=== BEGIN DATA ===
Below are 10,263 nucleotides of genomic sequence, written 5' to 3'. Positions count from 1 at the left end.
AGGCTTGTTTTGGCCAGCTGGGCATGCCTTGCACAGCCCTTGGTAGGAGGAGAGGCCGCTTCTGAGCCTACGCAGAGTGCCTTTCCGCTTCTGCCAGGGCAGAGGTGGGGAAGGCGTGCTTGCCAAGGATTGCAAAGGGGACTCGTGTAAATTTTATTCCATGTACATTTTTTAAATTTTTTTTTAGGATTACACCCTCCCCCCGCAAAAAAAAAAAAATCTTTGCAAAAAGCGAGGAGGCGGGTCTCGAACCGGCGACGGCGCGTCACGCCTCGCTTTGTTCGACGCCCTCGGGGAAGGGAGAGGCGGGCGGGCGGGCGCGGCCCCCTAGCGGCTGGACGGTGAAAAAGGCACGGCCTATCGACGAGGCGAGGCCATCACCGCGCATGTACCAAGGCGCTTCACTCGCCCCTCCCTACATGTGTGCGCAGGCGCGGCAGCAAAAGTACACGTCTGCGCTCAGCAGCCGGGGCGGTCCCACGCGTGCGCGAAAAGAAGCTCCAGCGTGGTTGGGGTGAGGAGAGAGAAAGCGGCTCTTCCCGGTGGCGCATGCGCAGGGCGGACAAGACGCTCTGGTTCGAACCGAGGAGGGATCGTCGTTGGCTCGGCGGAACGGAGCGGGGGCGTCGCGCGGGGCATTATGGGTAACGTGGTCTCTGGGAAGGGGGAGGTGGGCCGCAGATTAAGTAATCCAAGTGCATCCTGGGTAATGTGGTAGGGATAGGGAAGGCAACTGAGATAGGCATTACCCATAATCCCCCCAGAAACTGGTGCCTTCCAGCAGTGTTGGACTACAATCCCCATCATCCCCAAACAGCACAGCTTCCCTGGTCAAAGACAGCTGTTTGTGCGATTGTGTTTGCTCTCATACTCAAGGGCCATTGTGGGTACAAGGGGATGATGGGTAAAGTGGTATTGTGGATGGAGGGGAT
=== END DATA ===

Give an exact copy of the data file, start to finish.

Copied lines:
Below are 10,263 nucleotides of genomic sequence, written 5' to 3'. Positions count from 1 at the left end.
AGGCTTGTTTTGGCCAGCTGGGCATGCCTTGCACAGCCCTTGGTAGGAGGAGAGGCCGCTTCTGAGCCTACGCAGAGTGCCTTTCCGCTTCTGCCAGGGCAGAGGTGGGGAAGGCGTGCTTGCCAAGGATTGCAAAGGGGACTCGTGTAAATTTTATTCCATGTACATTTTTTAAATTTTTTTTTAGGATTACACCCTCCCCCCGCAAAAAAAAAAAAATCTTTGCAAAAAGCGAGGAGGCGGGTCTCGAACCGGCGACGGCGCGTCACGCCTCGCTTTGTTCGACGCCCTCGGGGAAGGGAGAGGCGGGCGGGCGGGCGCGGCCCCCTAGCGGCTGGACGGTGAAAAAGGCACGGCCTATCGACGAGGCGAGGCCATCACCGCGCATGTACCAAGGCGCTTCACTCGCCCCTCCCTACATGTGTGCGCAGGCGCGGCAGCAAAAGTACACGTCTGCGCTCAGCAGCCGGGGCGGTCCCACGCGTGCGCGAAAAGAAGCTCCAGCGTGGTTGGGGTGAGGAGAGAGAAAGCGGCTCTTCCCGGTGGCGCATGCGCAGGGCGGACAAGACGCTCTGGTTCGAACCGAGGAGGGATCGTCGTTGGCTCGGCGGAACGGAGCGGGGGCGTCGCGCGGGGCATTATGGGTAACGTGGTCTCTGGGAAGGGGGAGGTGGGCCGCAGATTAAGTAATCCAAGTGCATCCTGGGTAATGTGGTAGGGATAGGGAAGGCAACTGAGATAGGCATTACCCATAATCCCCCCAGAAACTGGTGCCTTCCAGCAGTGTTGGACTACAATCCCCATCATCCCCAAACAGCACAGCTTCCCTGGTCAAAGACAGCTGTTTGTGCGATTGTGTTTGCTCTCATACTCAAGGGCCATTGTGGGTACAAGGGGATGATGGGTAAAGTGGTATTGTGGATGGAGGGGAT